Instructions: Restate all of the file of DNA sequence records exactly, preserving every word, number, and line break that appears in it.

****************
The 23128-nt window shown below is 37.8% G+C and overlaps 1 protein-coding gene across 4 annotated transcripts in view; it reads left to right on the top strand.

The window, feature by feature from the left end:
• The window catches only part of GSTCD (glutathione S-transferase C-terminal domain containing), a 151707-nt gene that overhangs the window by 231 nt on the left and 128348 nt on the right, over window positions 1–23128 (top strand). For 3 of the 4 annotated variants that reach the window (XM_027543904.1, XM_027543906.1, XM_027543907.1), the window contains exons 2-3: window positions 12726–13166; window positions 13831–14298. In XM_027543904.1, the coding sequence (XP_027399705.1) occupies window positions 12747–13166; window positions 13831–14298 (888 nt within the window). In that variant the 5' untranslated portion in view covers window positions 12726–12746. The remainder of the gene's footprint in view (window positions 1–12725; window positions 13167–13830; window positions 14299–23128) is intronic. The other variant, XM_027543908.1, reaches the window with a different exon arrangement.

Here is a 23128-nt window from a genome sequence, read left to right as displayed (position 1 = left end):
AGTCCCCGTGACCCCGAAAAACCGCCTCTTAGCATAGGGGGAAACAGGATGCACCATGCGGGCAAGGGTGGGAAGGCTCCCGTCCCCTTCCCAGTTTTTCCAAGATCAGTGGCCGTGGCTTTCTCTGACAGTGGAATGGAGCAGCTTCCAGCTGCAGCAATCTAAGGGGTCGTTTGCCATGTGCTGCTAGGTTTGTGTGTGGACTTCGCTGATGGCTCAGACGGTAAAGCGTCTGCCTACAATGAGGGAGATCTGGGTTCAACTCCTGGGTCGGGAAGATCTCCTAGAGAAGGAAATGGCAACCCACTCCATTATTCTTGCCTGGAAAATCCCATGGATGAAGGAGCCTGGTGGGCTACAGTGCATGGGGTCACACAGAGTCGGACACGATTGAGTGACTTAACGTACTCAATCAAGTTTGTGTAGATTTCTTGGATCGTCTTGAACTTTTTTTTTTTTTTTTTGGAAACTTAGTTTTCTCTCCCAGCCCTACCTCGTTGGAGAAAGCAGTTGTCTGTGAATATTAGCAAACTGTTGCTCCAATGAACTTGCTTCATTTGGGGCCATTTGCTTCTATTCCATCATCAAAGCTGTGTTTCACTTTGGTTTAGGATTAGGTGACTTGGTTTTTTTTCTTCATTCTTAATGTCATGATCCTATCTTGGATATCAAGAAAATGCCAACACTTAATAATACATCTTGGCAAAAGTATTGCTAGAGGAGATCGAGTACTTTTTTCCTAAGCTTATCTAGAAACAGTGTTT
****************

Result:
The 23128-nt window shown below is 37.8% G+C and overlaps 1 protein-coding gene across 4 annotated transcripts in view; it reads left to right on the top strand.

The window, feature by feature from the left end:
• The window catches only part of GSTCD (glutathione S-transferase C-terminal domain containing), a 151707-nt gene that overhangs the window by 231 nt on the left and 128348 nt on the right, over window positions 1–23128 (top strand). For 3 of the 4 annotated variants that reach the window (XM_027543904.1, XM_027543906.1, XM_027543907.1), the window contains exons 2-3: window positions 12726–13166; window positions 13831–14298. In XM_027543904.1, the coding sequence (XP_027399705.1) occupies window positions 12747–13166; window positions 13831–14298 (888 nt within the window). In that variant the 5' untranslated portion in view covers window positions 12726–12746. The remainder of the gene's footprint in view (window positions 1–12725; window positions 13167–13830; window positions 14299–23128) is intronic. The other variant, XM_027543908.1, reaches the window with a different exon arrangement.

Here is a 23128-nt window from a genome sequence, read left to right as displayed (position 1 = left end):
AGTCCCCGTGACCCCGAAAAACCGCCTCTTAGCATAGGGGGAAACAGGATGCACCATGCGGGCAAGGGTGGGAAGGCTCCCGTCCCCTTCCCAGTTTTTCCAAGATCAGTGGCCGTGGCTTTCTCTGACAGTGGAATGGAGCAGCTTCCAGCTGCAGCAATCTAAGGGGTCGTTTGCCATGTGCTGCTAGGTTTGTGTGTGGACTTCGCTGATGGCTCAGACGGTAAAGCGTCTGCCTACAATGAGGGAGATCTGGGTTCAACTCCTGGGTCGGGAAGATCTCCTAGAGAAGGAAATGGCAACCCACTCCATTATTCTTGCCTGGAAAATCCCATGGATGAAGGAGCCTGGTGGGCTACAGTGCATGGGGTCACACAGAGTCGGACACGATTGAGTGACTTAACGTACTCAATCAAGTTTGTGTAGATTTCTTGGATCGTCTTGAACTTTTTTTTTTTTTTTTTGGAAACTTAGTTTTCTCTCCCAGCCCTACCTCGTTGGAGAAAGCAGTTGTCTGTGAATATTAGCAAACTGTTGCTCCAATGAACTTGCTTCATTTGGGGCCATTTGCTTCTATTCCATCATCAAAGCTGTGTTTCACTTTGGTTTAGGATTAGGTGACTTGGTTTTTTTTCTTCATTCTTAATGTCATGATCCTATCTTGGATATCAAGAAAATGCCAACACTTAATAATACATCTTGGCAAAAGTATTGCTAGAGGAGATCGAGTACTTTTTTCCTAAGCTTATCTAGAAACAGTGTTT